The Transitional Thirteenth Century

The thirteenth century witnessed a gradual rise in the importance of light infantry. As the crusaders returned from the Levant to western European battlefields, they brought with them a new appreciation for the effectiveness of light infantry, an appreciation that would raise the position of archers and crossbowmen on the battlefield, but in varying degrees. In England, Anglo-Norman border wars against the Welsh and Scots produced a profound respect for the range and power of the longbow, while on the continent, well grounded in chivalry and feudalism, Italian crossbowmen mercenaries would be utilized as a subordinate arm to French and German noble heavy cavalry.

Light infantry archers and crossbowmen were not uncommon in western European warfare before the thirteenth century. Light infantry was easily conscripted because the bow was a peasant weapon used for hunting (and poaching), and the crossbow was a point-and-shoot mechanical device that took a short time to master, an ideal characteristic for use by city dwellers. But the high Middle Ages was the plateau of chivalry, a time when the mounted nobleman lancer ruled the courts and battlefields of western Europe. In this social climate, weapons systems of the common man, no matter how effective, were looked down upon in a contempt born of fear. So powerful was this fear that the medieval period’s most powerful institution, the Catholic Church, passed legislation at the Second Ecumenical Lateran Council in 1139 anathematizing all who used the crossbow and bow in wars between Christians (later, the killing of infidels with missile weapons was acceptable). In many ways the Catholic Church was bowing to the demands of a noble class who feared death by arrows and bolts from a distant, anonymous killer.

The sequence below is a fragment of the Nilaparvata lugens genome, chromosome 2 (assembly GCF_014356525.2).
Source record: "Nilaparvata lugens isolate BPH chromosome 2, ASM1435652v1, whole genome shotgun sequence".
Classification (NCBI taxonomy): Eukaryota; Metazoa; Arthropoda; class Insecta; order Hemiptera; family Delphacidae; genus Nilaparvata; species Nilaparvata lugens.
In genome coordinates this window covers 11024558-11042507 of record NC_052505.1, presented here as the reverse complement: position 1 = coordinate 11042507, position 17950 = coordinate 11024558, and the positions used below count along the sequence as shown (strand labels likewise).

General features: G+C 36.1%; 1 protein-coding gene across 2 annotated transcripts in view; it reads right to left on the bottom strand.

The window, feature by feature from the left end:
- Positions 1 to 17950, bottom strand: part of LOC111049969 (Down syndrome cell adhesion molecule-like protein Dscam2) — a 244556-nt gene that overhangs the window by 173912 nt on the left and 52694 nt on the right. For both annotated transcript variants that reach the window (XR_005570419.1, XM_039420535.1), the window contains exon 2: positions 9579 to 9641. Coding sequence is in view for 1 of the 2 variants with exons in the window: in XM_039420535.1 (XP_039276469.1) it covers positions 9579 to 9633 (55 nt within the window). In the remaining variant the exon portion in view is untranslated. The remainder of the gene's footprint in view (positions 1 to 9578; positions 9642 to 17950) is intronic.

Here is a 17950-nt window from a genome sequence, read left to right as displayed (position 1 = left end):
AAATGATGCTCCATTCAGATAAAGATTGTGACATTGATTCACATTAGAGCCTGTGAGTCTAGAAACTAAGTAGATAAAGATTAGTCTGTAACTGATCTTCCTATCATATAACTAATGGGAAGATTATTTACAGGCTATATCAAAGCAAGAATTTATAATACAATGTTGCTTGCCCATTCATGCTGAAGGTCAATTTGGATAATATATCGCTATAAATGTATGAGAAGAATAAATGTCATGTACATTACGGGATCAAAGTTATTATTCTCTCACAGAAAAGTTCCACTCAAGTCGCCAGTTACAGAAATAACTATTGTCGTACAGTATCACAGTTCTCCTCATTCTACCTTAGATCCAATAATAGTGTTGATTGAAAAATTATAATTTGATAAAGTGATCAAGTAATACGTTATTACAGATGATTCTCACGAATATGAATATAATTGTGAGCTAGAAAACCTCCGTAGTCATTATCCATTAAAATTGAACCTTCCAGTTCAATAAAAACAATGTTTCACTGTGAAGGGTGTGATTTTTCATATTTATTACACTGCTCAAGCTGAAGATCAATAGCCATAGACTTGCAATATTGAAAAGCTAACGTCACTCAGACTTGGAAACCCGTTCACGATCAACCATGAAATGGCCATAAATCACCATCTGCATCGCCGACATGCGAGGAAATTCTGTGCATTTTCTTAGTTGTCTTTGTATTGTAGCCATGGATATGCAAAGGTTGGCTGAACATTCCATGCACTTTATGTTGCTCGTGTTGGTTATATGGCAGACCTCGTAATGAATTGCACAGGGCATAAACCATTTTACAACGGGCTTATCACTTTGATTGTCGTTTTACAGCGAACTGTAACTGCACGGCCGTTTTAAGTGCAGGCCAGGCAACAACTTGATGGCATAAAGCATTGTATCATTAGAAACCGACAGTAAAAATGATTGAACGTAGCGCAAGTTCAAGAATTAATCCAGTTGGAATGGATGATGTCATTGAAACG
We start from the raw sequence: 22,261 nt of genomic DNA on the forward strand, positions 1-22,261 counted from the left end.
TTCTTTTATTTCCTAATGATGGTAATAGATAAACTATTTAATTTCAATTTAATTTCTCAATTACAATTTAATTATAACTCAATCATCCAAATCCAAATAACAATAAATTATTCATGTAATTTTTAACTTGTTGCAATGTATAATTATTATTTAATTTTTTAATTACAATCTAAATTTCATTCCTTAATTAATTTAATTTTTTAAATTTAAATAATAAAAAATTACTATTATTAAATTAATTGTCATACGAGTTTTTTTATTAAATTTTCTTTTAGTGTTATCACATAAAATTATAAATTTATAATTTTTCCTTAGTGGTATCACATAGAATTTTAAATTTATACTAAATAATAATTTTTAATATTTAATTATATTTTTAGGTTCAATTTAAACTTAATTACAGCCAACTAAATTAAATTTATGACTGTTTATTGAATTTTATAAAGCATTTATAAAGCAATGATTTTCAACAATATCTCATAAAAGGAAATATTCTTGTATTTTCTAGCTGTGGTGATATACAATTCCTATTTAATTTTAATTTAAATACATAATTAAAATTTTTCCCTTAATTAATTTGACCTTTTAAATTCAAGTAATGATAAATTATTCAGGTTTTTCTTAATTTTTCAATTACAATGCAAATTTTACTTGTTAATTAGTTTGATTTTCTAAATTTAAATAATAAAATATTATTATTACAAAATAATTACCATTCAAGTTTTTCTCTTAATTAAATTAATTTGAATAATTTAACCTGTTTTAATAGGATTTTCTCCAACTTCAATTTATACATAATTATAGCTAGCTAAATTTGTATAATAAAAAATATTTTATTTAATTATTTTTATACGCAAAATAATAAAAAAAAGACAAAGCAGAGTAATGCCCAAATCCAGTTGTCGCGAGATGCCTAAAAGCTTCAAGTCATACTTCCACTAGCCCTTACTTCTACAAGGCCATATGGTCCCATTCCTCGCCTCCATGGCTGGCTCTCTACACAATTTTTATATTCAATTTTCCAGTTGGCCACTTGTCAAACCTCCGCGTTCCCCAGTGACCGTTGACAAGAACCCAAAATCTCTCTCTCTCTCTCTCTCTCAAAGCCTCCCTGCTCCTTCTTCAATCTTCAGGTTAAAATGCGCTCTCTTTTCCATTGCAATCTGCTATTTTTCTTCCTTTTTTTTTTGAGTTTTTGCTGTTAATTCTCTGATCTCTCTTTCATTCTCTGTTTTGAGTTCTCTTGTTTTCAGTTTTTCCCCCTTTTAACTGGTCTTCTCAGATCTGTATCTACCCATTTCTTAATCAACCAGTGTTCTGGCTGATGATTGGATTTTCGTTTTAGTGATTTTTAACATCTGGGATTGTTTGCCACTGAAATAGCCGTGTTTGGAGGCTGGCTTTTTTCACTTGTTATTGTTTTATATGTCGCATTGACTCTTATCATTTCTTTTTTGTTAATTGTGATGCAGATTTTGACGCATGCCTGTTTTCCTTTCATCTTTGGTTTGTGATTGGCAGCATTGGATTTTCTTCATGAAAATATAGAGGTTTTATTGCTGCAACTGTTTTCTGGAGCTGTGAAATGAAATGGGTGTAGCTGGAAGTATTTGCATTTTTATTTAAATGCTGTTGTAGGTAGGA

The basic construction of the crossbow was a small bow attached to a stock that provided a groove for the bolt. The bowstring was held in place when cocked by a simple trigger mechanism. Early crossbows used a wooden bow, and the string could either be drawn by hand or with the aid of a simple claw or goat’s foot. But by the thirteenth century the crossbow had evolved with the addition of a composite bow made of horn, sinew and glue. The composite crossbow required a stronger cocking mechanism, a problem solved with the invention of the windlass. The windlass used pulleys attached at the butt end of the stock to a winding mechanism which, when hooked onto the bowstring and wound, would draw the string to the trigger. By the fifteenth century the bow of the crossbow was made entirely of metal, increasing its power, range and ballistic impact. With a maximum range of almost 500 yards and the ability to pierce the best plate armour, the metal crossbow became the most dangerous non-gunpowder missile weapon in use by medieval light infantry.

Although medieval commanders recognized the importance of combined arms in winning on the battlefield, commanders differed in how they respected and employed light infantry. On the continent, crossbowmen were often favoured over archers because of the small amount of skill required to operate their weapon. The French crown regularly employed Italian mercenaries renowned for their skill with the crossbow. In England, King Edward I (r. 1272–1307) first conquered the Welsh, then assimilated their native weapon, the longbow, into his army, creating a very dangerous weapon system for use against the Scots and later, by his successors, against the French.

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